I woke up at 4:45 AM and arrived at the Manhattan side of the Brooklyn Bridge at 5:40 AM. On my way across I played my favorite game: "Who's Just Going Home Now vs. Who's Up As Early As I Am?" It turned out that most of the people on the bridge at that hour were early-rising tourists. There were only a couple of other people there, and none of them were in charge. There were also a couple of crackheads arguing over by City Hall Park, and I'm pretty certain they were just winding up a wild and crazy Saturday night. As the eastern sky started to brighten, I noticed a tent going up over in the plaza by the park. That was the rest stop/marshal sign-in station, so I got set up with a reflective vest and a marshal kit. A few other marshals were there with traffic cones and signs, and they said I should just go pick a spot on the bridge to stand for the next four hours.
I rode halfway across and set up directly between the two bridge towers, which seemed like a fantastic spot for photos and for telling riders to stay on the left and avoid pedestrians. I was directly in the path of the riders as they came over the bridge from Manhattan, so they could see me and I could see them. While it was a great location for those things, it was a terrible location to be in considering the conditions. It was a chilly morning with a strong breeze coming from the east. Even with the sun, I was shivering the whole time I stood there. After a couple of hours walking back and forth and picking up wayward traffic cones, a rider coming from Brooklyn stopped and suggested that we put someone further down on the Brooklyn side, saying that there had already been an accident back there. I wasn't sure what she meant, but seeing as how I wasn't doing much other than freezing in my original location, I decided a move was in order. I rode down to the Brooklyn tower and stood facing Manhattan, directing riders to be careful as the next section of the path was narrower than the rest of the path on the bridge. But I quickly figured out the real problem: riders (not on the bike tour) coming from Brooklyn were riding right into the flow of cyclists on the tour coming from Manhattan. I saw at least a half-dozen near-collisions, and one woman fell off her bike right in front of me trying to avoid an oncoming cyclist. There was nothing much I could do other than politely shout at everyone to slow down and be careful.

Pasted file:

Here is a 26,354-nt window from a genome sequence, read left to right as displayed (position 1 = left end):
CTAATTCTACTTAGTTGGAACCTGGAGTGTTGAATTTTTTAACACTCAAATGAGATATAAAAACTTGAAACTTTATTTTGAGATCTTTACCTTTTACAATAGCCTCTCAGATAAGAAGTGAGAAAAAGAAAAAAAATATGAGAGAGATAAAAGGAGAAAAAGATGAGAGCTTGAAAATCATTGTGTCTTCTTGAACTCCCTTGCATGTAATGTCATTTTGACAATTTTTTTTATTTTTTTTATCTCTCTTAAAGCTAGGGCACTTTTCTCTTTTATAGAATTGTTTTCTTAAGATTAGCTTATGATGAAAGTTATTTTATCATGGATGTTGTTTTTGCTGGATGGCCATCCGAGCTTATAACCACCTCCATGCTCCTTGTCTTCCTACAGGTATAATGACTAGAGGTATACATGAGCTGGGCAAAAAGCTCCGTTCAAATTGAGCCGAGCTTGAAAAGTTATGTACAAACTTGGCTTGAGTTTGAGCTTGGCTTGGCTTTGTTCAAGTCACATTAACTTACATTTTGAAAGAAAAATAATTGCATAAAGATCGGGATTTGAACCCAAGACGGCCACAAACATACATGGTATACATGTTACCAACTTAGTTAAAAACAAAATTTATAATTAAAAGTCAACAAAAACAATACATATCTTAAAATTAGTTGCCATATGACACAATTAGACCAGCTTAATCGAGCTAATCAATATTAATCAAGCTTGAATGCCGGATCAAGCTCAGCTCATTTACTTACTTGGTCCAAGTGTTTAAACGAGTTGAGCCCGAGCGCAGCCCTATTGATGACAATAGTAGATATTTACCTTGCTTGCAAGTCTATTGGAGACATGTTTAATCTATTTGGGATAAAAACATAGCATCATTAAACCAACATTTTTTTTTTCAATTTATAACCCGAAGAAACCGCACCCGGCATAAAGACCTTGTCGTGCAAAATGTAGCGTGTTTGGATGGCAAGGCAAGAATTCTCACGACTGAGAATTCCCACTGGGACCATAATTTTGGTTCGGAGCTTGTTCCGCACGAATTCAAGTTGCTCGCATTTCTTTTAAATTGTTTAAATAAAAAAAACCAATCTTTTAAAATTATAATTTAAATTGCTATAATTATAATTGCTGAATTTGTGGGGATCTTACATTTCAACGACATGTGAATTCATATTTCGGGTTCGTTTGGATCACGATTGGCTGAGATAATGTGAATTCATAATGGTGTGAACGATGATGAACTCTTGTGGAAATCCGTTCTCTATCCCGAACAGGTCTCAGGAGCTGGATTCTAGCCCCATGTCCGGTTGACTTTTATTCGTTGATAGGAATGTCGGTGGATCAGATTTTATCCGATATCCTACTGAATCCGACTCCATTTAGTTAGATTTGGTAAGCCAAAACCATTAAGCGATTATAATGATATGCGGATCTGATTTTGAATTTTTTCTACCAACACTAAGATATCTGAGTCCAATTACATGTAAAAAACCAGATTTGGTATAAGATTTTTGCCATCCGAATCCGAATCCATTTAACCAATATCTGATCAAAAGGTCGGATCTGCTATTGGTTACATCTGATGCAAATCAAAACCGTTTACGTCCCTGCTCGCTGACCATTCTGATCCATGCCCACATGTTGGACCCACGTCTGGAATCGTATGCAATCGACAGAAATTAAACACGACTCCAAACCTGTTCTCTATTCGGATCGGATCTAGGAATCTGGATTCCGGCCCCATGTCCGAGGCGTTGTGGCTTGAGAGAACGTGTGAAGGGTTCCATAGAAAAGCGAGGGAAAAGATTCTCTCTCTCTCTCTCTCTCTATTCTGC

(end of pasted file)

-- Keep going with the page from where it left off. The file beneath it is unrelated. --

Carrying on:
I loved the views from the bridge, and I enjoyed looking up at the top of the tower and watching the clouds wheel past, making it look like the Brooklyn Bridge itself was moving. But by 9 AM the novelty had worn off. I was freezing, and no amount of pacing, shivering, or waving my arms was helping. At 10 AM my shift ended, and I wasted no time riding back to the Manhattan side for a rest stop visit. I told the rest stop crew I'd planned to ride part of the route, and they asked me if I would ride it as a marshal, so I agreed. I rode back across the bridge to Brooklyn and picked up the ride route.
Since I was about four hours behind my usual 100-mile pace, I decided to ride the 55-mile route for a change. The first part followed last weekend's route to Coney Island and Marine Park, but then veered north and east through Brooklyn's Chasidic neighborhoods. There was a heavy head wind along the East River in Brooklyn and Queens but I made it to Astoria Park around 2:30 PM. After a few minutes rest I decided that I felt good enough to tack on the Bronx part of the ride for the bonus mileage. I didn't have a cue sheet for the Bronx, so I caught up with some other riders who had sheets. Even so, there was a little confusion in our group as we left the Van Cortland Park rest stop, and I think we may have ridden up a few hills that weren't on the route. We got back on the route without too much trouble and returned to Central Park just before 6 PM. That's usually the time I finish when I ride the whole century, so it was odd to see only 65 miles on my odometer.
I had a harrowing ride down 2nd Avenue on the way home, featuring my closest near-miss with a car all year (thus fulfilling my yearly quota of near-misses). I crossed the Manhattan Bridge as the sun set over Manhattan, giving me a little bookend for my day. And I walked in my apartment at 7:05 PM. At least it wasn't dark when I got home - that happened a few years ago. Somehow I think I'll be more sore tomorrow than I was last week after my 92-mile ride. Maybe it was all the pacing and shivering?
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